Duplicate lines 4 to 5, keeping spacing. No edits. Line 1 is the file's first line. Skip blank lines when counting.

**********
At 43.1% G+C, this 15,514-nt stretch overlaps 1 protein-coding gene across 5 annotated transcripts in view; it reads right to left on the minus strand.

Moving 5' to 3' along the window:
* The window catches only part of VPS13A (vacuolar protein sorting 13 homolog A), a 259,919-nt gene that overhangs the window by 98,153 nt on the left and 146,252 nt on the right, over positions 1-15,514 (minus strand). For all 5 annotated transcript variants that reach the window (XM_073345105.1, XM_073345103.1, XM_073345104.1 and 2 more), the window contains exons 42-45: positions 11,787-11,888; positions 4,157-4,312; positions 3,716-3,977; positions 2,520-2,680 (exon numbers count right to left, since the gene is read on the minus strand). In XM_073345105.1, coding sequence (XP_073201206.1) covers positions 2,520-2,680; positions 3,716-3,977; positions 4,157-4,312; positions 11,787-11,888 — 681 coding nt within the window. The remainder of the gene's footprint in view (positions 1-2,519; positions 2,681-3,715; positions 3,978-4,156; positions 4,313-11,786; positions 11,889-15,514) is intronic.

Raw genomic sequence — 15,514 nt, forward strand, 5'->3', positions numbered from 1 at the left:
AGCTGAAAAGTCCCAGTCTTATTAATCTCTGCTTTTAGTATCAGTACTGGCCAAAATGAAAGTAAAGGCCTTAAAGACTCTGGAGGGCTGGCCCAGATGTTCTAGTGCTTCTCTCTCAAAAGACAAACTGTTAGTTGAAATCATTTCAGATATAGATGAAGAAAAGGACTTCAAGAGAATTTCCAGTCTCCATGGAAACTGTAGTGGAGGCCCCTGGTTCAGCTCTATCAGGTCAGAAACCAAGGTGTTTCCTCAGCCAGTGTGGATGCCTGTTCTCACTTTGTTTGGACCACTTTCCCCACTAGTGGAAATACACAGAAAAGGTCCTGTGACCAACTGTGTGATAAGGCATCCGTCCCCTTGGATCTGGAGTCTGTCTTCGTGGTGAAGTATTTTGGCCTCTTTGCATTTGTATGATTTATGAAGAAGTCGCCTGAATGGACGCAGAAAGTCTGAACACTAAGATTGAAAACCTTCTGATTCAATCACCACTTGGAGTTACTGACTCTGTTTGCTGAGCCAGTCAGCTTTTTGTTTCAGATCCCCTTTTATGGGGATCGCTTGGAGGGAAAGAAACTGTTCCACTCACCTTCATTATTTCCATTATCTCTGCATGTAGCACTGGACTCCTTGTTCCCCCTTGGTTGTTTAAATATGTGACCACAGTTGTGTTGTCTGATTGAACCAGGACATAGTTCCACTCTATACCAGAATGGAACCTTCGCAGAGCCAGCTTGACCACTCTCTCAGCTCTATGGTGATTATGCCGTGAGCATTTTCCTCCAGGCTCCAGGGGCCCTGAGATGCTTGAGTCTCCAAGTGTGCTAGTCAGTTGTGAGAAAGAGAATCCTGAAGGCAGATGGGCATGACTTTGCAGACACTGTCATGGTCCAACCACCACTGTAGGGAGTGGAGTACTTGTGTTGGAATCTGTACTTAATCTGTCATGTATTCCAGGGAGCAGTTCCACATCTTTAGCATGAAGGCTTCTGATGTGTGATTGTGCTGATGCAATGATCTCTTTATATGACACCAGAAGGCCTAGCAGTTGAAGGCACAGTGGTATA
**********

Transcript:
Raw genomic sequence — 15,514 nt, forward strand, 5'->3', positions numbered from 1 at the left:
AGCTGAAAAGTCCCAGTCTTATTAATCTCTGCTTTTAGTATCAGTACTGGCCAAAATGAAAGTAAAGGCCTTAAAGACTCTGGAGGGCTGGCCCAGATGTTCTAGTGCTTCTCTCTCAAAAGACAAACTGTTAGTTGAAATCATTTCAGATATAGATGAAGAAAAGGACTTCAAGAGAATTTCCAGTCTCCATGGAAACTGTAGTGGAGGCCCCTGGTTCAGCTCTATCAGGTCAGAAACCAAGGTGTTTCCTCAGCCAGTGTGGATGCCTGTTCTCACTTTGTTTGGACCACTTTCCCCACTAGTGGAAATACACAGAAAAGGTCCTGTGACCAACTGTGTGATAAGGCATCCGTCCCCTTGGATCTGGAGTCTGTCTTCGTGGTGAAGTATTTTGGCCTCTTTGCATTTGTATGATTTATGAAGAAGTCGCCTGAATGGACGCAGAAAGTCTGAACACTAAGATTGAAAACCTTCTGATTCAATCACCACTTGGAGTTACTGACTCTGTTTGCTGAGCCAGTCAGCTTTTTGTTTCAGATCCCCTTTTATGGGGATCGCTTGGAGGGAAAGAAACTGTTCCACTCACCTTCATTATTTCCATTATCTCTGCATGTAGCACTGGACTCCTTGTTCCCCCTTGGTTGTTTAAATATGTGACCACAGTTGTGTTGTCTGATTGAACCAGGACATAGTTCCACTCTATACCAGAATGGAACCTTCGCAGAGCCAGCTTGACCACTCTCTCAGCTCTATGGTGATTATGCCGTGAGCATTTTCCTCCAGGCTCCAGGGGCCCTGAGATGCTTGAGTCTCCAAGTGTGCTAGTCAGTTGTGAGAAAGAGAATCCTGAAGGCAGATGGGCATGACTTTGCAGACACTGTCATGGTCCAACCACCACTGTAGGGAGTGGAGTACTTGTGTTGGAATCTGTACTTAATCTGTCATGTATTCCAGGGAGCAGTTCCACATCTTTAGCATGAAGGCTTCTGATGTGTGATTGTGCTGATGCAATGATCTCTTTATATGACACCAGAAGGCCTAGCAGTTGAAGGCACAGTGGTATA